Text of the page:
In his last chapter, Close seems to indulge in various flights of fantasy...like a lot of physicists seem to with "accessible" books. He ranges over string theory, multiple universes, multiple (around ten) dimensions. Then toys around with the basic idea behind the vacuum...that positive energy within matter can be counterbalanced by the negative sink of the all pervading gravitational field such that the total energy of the universe is potentially nothing. When combined with quantum uncertainty this implies that everything is indeed some quantum fluctuation living on borrowed time. Everything may thus be a quantum fluctuation out of nothing. And then he throws in his odd bit of mysticism...."what encoded the quantum possibility into the void"? And god gets a mention. OK so he doesn't have all the answers but this is more or less the first time that he admits that. A good book in so many ways yet I'm left with the feeling that I've been conned. That Frank was going to let me into the secrets of the void and it turns out that he knows a bit ...but certainly doesn't explain to my satisfaction how the Higgs field is interacting with particles to give mass. Nor does he explain how...with all these particles bobbing on and out of existence...how do we get permanency ...for anything... are various parts of me bobbing in and out of reality?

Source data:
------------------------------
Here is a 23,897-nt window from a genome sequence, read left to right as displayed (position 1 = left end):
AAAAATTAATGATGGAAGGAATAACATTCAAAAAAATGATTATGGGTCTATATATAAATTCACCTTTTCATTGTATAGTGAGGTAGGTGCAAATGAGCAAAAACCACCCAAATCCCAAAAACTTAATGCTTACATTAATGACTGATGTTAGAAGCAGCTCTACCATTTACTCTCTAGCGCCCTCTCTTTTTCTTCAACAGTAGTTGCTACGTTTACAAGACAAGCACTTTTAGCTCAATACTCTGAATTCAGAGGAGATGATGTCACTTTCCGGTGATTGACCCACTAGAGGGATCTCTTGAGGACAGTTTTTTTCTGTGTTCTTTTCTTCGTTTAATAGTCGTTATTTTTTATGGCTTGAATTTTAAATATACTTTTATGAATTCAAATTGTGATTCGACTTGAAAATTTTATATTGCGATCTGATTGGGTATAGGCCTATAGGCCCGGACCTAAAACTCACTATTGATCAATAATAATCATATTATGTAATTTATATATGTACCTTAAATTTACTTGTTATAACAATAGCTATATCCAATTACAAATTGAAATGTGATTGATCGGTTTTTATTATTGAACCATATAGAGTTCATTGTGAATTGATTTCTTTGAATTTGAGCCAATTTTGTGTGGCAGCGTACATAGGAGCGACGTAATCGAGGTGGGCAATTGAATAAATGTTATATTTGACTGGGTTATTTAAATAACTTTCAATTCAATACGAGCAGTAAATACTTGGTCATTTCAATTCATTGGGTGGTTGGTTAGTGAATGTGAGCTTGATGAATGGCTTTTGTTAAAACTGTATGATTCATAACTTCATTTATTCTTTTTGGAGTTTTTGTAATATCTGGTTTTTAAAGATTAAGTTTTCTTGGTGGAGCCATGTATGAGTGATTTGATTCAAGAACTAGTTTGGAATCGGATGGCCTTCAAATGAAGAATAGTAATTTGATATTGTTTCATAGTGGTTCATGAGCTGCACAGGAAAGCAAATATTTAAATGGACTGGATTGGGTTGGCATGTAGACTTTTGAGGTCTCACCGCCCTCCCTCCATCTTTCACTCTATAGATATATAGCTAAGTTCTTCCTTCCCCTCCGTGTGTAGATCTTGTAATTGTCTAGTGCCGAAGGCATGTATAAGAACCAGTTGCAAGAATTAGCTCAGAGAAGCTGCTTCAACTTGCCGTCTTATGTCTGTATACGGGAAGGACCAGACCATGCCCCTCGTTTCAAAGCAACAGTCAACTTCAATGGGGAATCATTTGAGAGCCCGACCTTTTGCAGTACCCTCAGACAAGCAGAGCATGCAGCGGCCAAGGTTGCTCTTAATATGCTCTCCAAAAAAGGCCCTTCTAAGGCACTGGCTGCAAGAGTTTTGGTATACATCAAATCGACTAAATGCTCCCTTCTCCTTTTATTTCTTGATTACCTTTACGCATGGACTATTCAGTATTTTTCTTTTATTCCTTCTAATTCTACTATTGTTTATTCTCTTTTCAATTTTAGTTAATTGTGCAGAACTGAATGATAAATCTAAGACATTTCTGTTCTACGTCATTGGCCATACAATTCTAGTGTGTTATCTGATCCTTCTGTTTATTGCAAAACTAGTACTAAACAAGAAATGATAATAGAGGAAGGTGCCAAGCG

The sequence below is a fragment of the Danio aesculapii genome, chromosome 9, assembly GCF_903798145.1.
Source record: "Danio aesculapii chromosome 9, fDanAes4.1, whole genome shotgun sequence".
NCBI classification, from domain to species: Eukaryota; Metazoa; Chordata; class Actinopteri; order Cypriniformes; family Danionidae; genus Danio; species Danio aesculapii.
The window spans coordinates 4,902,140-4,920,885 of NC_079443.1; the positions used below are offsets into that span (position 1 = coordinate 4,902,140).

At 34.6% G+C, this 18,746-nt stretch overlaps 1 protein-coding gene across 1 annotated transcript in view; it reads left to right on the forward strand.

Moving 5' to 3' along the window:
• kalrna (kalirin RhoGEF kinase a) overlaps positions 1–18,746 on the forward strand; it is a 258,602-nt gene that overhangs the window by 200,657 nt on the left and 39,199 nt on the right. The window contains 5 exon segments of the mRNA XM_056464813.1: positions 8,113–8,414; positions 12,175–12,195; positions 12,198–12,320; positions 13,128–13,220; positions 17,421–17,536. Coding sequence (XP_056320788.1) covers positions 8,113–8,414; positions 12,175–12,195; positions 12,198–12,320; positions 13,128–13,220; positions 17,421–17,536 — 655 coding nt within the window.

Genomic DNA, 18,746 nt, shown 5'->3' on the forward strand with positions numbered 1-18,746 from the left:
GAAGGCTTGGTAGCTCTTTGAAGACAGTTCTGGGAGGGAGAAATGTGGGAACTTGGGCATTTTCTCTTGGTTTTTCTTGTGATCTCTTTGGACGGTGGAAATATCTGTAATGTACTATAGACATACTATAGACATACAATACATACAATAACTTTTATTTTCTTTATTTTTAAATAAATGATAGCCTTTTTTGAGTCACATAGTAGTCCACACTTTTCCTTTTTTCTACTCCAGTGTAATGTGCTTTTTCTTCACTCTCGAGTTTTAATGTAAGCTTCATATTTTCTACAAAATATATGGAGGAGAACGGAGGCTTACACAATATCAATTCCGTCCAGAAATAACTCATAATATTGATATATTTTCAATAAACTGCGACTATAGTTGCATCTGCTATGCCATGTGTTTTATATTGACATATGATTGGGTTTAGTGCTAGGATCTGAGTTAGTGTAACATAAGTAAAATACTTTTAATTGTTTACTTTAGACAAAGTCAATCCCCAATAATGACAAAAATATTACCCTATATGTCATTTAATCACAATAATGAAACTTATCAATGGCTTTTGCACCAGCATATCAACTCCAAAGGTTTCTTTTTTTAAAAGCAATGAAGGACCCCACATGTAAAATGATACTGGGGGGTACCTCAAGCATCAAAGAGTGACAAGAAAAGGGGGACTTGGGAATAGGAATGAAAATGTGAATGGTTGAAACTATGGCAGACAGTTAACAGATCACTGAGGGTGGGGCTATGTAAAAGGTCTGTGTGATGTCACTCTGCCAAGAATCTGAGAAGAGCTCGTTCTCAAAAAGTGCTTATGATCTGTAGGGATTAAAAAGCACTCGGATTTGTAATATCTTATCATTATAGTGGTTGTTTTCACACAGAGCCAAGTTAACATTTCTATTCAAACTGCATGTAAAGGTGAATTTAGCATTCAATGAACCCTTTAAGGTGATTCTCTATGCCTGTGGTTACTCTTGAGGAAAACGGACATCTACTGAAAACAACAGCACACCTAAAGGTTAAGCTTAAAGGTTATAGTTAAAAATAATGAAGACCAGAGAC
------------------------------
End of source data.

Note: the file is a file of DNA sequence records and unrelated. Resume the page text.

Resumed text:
Despite these objections I still rate it as a five star book.
… (mais)
booktsunami | 12 outras críticas | Mar 19, 2023 |
Not the best vsi book I've read, not one I remember well, though well worth the time it took to see what Close wanted to discuss.
mykl-s | 12 outras críticas | Dec 7, 2022 |
This fine volume combines particle physics with human interest. It has 3 main parts, the first on the 1960s theoretical work predicting what eventually became known as the Higgs boson and its role in giving mass to elementary particles, the second on the decades-long effort to validate the theory experimentally, and the third on the Nobel and other prizes recognizing the importance of it all to physics and cosmology. There is also a very good epilog on as-yet-unanswered questions.
fpagan | 1 outra crítica | Nov 30, 2022 |